As with any freemium model, their key objective (from a business point of view) is to acquire as many users as possible. Only a small percentage of people will pay for a subscription, but if their user base becomes large enough, they will then be able to make money in other ways.
For example, having enough users means that games on Dized will receive a natural publicity boost so publishers may well be willing to pay Dized to put their game on the platform.
It’s like reviewers. Reviewers with only a few followers will need to buy their own games. If they become more popular, publishers may be willing to send them games for free. If they become really popular, publishers will pay them to review their games. It’s all about the user base.
Of course, more users also equals more ad revenue as well.
What are these ‘extra features’ that subscribers get?
There are a number of interesting ideas here:
- Community Features
I suspect this will be like the community features you would find in online computer gaming: friends lists, chat, guilds, etc. It’s one thing to use the app to learn how to play a game, but for many of these community features to work, people will need to be willing to interact quite a bit with the app. They’ll be competing with the likes of Facebook here though.
- Gaming Utilities
This would take all those little apps that people use for scoring, dice rolling, picking first player, timers, etc. and make them all available in one convenient app. I think this is a great idea. I have no end of little utility apps for gaming.
- Digital Expansions
I have no idea how this is going to work, but they promise ‘downloadable content’ such as extra scenarios, cards and even mechanics for your games. How can you use a digital card with an otherwise physical card game? You’ve got me. Apps are featuring more and more in boardgames though. Maybe this is a piece of particularly visionary thinking on their part.
- Player Tools
In a nutshell, they are proposing to do everything that the BoardGameGeek (BGG) app does at the moment, ie. track plays, game inventory, ratings, etc. Again, this requires people to use the app for a lot more than just learning the game though and it can’t automatically record gaming stats like you can for a computer game. People who already use the BGG app (like me) are unlikely to want to duplicate the data-entry work here. There have already been requests to sync BGG data with the Dized app, so they may go down that route.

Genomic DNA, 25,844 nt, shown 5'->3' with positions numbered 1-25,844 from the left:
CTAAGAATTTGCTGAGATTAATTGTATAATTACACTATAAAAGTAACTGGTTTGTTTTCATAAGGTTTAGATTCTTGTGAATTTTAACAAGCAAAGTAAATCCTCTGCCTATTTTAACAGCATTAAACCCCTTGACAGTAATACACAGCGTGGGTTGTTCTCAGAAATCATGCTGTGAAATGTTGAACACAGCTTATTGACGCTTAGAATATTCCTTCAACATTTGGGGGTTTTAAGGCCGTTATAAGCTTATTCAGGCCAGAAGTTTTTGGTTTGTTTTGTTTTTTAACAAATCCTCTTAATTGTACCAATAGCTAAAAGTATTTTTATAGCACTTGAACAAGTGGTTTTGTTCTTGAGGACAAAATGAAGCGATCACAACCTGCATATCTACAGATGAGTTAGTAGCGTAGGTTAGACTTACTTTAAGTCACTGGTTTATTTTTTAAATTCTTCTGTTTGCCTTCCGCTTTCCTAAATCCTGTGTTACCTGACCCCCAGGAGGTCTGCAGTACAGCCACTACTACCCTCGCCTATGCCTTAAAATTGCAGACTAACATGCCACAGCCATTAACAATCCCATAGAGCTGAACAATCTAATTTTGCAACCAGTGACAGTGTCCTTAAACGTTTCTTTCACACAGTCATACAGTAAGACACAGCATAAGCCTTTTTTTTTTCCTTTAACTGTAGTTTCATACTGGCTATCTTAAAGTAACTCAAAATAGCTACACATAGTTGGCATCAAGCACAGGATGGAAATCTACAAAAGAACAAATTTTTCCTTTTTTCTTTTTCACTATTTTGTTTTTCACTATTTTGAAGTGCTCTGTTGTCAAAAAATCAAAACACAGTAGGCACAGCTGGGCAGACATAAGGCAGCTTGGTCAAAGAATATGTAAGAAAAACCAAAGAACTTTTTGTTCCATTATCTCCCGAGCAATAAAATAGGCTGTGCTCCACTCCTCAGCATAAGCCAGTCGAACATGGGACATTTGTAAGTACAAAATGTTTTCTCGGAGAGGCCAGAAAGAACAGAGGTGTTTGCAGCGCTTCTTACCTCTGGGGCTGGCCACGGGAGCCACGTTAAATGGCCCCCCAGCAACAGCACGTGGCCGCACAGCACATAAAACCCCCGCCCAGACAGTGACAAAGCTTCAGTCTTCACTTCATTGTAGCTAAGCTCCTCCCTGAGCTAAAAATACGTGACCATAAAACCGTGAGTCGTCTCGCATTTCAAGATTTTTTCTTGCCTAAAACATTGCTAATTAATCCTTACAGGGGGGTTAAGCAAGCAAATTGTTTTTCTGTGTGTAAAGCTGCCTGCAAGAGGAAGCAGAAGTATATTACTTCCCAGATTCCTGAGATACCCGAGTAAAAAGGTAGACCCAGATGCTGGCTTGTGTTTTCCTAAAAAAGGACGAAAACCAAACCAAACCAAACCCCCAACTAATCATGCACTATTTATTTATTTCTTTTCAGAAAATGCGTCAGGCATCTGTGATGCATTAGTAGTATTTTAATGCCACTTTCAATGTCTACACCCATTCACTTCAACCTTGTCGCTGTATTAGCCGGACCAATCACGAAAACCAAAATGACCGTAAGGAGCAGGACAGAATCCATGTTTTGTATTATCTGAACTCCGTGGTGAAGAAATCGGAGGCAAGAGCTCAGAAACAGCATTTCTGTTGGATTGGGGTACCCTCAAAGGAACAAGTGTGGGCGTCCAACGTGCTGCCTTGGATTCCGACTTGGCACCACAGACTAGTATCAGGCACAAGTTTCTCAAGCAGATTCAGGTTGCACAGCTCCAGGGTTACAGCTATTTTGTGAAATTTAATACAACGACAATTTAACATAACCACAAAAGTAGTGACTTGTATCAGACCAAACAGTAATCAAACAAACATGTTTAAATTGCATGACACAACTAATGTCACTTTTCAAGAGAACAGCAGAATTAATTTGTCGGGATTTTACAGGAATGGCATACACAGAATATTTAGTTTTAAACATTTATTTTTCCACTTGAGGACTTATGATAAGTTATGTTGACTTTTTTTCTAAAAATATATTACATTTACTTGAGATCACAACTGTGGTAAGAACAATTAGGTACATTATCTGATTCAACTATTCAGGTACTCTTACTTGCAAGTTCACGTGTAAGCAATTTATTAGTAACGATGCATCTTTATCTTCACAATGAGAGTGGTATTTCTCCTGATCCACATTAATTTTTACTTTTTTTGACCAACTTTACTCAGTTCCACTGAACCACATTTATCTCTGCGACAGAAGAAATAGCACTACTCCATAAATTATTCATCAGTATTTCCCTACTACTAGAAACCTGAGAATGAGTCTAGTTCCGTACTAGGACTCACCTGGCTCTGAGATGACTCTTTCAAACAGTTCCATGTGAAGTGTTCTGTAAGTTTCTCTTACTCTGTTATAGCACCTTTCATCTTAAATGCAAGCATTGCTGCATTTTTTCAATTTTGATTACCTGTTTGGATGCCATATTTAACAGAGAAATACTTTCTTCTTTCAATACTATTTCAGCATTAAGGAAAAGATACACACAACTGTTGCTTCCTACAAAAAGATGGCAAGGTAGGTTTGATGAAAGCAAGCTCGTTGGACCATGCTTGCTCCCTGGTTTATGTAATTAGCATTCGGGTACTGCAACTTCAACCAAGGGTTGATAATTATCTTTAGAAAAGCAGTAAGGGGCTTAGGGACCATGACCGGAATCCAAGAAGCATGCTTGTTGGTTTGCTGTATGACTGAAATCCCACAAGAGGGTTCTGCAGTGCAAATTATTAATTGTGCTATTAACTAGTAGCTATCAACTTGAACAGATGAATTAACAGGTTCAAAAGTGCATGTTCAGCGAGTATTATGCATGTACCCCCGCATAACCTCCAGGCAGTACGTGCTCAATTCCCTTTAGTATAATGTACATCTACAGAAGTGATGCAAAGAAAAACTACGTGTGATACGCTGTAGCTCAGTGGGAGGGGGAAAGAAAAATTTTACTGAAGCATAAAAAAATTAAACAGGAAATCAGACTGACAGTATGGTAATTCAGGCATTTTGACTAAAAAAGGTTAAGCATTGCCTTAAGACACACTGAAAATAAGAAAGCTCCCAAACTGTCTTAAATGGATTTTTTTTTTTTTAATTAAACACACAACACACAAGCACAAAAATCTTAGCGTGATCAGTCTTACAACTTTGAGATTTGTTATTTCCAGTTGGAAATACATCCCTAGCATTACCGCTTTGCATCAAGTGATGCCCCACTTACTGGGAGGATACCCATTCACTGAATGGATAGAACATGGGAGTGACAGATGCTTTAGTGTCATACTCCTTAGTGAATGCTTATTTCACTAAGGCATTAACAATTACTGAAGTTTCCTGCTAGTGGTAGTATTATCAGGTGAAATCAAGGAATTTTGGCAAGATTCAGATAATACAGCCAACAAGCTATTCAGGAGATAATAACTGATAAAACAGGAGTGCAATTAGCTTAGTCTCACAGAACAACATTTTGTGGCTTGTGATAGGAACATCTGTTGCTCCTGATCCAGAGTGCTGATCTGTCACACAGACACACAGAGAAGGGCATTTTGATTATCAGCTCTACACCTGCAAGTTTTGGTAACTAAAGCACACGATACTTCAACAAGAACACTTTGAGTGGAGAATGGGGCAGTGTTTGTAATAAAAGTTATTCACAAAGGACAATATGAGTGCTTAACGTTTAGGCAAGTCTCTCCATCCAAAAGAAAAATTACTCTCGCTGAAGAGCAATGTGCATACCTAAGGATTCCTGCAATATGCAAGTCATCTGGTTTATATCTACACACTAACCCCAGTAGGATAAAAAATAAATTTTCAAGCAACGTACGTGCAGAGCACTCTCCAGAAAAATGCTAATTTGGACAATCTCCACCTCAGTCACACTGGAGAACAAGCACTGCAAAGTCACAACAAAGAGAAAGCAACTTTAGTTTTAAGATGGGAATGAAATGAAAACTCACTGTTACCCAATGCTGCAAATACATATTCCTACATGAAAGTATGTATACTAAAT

- Customised Appearance
You can customise the look and feel of the app. This doesn’t appeal to me, but I’m sure some people will love doing this.
This is not a free vote, but they will select certain games as being viable and then subscribers will be able to vote on which one they most want adding to the Dized app. I think this is a nice way to get the player community involved.
When will it be available?
Release is scheduled for August 2018, but the higher pledge levels will get early access.
I really like the idea. I suspect it will only appeal to some people. I know my Euro-gamer friends wouldn’t be happy with rules being introduced part-way through a game, but for people who are relatively new to gaming, I think it will be a god-send. Learning the rules is certainly one of the big ‘barriers to entry’ when it comes to the boardgame hobby.
I don’t know how much I’ll use it personally. If I’ve bought a game, I want to read the rules properly. If I’m playing someone else’s game, I would expect them to teach me. If the implementation is good enough though, it would be pretty cool! Maybe rulebooks will become a thing of the past.
I’ve backed Dized on Indiegogo at the Patron level (which gives me a 12 month subscription). I’m keen to see the project succeed and I’m happy to spend a bit of money on it to try out all the features. I’m one of those ‘early adopters’ when it comes to technology – I get pretty excited by innovative developments like this.
What do you think? Would you use an app like Dized?